When I was young, my mother (and The Rolling Stones) often told me "You can't always get what you want". Come to think of it, my mom (and Mick Jagger) still tells me that. A cornerstone of parenting philosophy, this concept applies equally to life decisions, demands for a second slice of cake or even the quality settings on your video feed. Before you roll your eyes in resignation, remember that, in the end, "You get what you need". Well, at least as far as your use-case is concerned.

In the past, we have written about the ideal balance between latency and video quality. Today we will focus specifically on screen resolution and bitrate. In our example apps, it's easy to change the resolution by modifying the camera width and camera height to a suggested setting. However, keep in mind that just because you may request a specific resolution via the API, it does not mean you will get the exact one you ask for. As we will explain, individual devices and operating systems can use preset resolution settings that will approximate the ones you requested.


iOS

Resolution (in tests.plist):
<key>GlobalProperties</key>  
    <dict>
        <key>camera_width</key>
        <integer>640</integer>
        <key>camera_height</key>
        <integer>360</integer>
        <true/>
    </dict>

Note: The iOS camera is configured to use pre-set ratios so the camera will give you the closest resolution to what you have requested. The exact resolutions are as follows:

  • 352x288
  • 640X480
  • 1280x720
  • 1920x1080
Bandwidth (in tests.plist):
<key>GlobalProperties</key>  
    <dict>
        <key>bitrate</key>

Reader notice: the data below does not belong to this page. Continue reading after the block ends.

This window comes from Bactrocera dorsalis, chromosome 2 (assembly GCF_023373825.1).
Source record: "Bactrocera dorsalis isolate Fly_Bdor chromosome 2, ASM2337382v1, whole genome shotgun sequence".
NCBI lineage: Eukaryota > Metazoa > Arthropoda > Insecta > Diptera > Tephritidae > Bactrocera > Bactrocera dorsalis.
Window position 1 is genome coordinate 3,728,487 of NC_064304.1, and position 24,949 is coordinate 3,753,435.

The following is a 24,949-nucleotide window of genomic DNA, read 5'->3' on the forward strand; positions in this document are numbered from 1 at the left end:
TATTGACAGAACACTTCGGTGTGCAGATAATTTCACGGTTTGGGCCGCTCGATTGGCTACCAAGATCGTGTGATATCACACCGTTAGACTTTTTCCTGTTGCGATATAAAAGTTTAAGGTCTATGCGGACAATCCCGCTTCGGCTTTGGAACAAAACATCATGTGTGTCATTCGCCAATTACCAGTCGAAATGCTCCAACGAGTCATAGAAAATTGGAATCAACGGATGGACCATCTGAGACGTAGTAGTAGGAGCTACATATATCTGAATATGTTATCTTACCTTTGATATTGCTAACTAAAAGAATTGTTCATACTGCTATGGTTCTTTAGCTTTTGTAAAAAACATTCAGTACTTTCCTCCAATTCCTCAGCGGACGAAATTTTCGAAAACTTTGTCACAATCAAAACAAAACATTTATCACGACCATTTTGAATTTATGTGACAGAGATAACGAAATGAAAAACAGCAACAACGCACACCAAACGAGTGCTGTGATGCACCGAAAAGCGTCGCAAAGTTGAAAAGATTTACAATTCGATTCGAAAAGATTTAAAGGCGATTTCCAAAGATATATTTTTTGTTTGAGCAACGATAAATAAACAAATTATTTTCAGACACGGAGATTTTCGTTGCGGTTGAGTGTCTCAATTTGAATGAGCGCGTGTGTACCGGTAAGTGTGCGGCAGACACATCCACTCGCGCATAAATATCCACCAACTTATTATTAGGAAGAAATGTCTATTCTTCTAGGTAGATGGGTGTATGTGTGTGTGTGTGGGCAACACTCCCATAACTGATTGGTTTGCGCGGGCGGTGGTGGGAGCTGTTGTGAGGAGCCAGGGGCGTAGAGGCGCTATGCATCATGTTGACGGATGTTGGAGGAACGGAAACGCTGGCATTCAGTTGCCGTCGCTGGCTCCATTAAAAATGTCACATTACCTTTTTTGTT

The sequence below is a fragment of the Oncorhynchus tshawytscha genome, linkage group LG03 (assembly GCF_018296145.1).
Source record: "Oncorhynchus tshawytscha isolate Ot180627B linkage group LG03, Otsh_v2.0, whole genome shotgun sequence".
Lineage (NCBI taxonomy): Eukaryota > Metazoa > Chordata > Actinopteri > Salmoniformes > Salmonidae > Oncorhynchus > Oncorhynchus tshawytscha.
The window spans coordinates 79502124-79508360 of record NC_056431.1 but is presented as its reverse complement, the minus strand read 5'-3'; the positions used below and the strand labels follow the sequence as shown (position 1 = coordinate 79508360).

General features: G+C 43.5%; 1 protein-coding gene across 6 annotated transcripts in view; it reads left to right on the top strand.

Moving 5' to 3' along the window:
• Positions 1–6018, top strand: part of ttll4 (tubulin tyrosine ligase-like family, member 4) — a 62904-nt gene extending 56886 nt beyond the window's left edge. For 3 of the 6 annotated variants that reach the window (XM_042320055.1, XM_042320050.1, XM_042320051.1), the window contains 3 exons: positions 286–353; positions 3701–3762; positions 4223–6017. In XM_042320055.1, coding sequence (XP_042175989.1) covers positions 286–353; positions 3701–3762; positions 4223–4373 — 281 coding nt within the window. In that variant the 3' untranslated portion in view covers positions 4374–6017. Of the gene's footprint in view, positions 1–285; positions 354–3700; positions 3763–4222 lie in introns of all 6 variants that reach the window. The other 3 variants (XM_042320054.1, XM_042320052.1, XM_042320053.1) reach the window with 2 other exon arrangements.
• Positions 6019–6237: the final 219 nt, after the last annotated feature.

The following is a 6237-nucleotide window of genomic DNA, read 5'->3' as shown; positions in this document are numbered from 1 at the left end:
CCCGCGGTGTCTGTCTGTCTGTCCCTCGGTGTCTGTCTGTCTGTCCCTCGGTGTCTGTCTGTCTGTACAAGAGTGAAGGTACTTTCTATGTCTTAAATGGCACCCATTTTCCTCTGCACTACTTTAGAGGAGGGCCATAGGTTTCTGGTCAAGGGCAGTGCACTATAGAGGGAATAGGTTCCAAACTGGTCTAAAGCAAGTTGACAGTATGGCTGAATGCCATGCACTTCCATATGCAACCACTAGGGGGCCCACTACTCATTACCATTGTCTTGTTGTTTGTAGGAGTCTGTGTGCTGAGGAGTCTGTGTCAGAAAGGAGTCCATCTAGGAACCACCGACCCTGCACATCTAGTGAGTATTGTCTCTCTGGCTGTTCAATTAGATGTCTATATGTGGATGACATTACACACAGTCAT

<integer>750</integer>
    </dict> 


Android

Resolution (in test.xml):
<Testbed>  
    <Properties>
        <camera_width>640</camera_width>
        <camera_height>360</camera_height>
    </Properties>
    <Tests>

Note: As mentioned above in the note for iOS, the camera might use pre-set ratios. However, Android devices have a little more variety with their hardware so there may be different results between models.

Bitrate (in test.xml)
<Testbed>  
    <Properties>
        <bitrate>750</bitrate>
    </Properties>
    <Tests>


HTML5

Resolution (part of the userMedia variable):
var userMedia = {  
    video: {
      width: {
          min: 640,
          ideal: 1280,
          max: 1920
      },
      height: {
      min: 480,
      ideal: 720,
      max: 1080
      },
    }
};
Bitrate (part of the defaultConfiguration variable):
var defaultConfiguration = {  
    protocol: getSocketLocationFromProtocol().protocol,
    port: getSocketLocationFromProtocol().port,
    app: 'live',
    bandwidth: {
      video: 2500
    }
};


Slow Networks

Video live-streaming takes a good bit of processing power and bandwidth. Therefore, Red5 Pro has been designed to work in various network conditions. In addition to using adaptive bitrate, lower resolution settings and a lower bitrate will improve the flow and quality of the video stream. For example, using a 426 x 240 resolution with 400 Kbps bitrate can produce a useable stream on a 4G network. A 3G network can be used as well, but the quality will not be optimal. In general, the slower the network, the poorer the performance. Slow networks can lead to longer start-up times and early termination of a few seconds off recorded files. However, Red5 Pro has been engineered to prioritize audio over video so that if your network quality drops too low for video, then you will still be able to communicate through speech.

Considering all this built-in functionality, Red5 Pro has the flexibility to perform well in various situations. As always, if you are experiencing any issues, please reach out to the support team and they will work with you to ensure that Red5 Pro lives up to our own high expectations.

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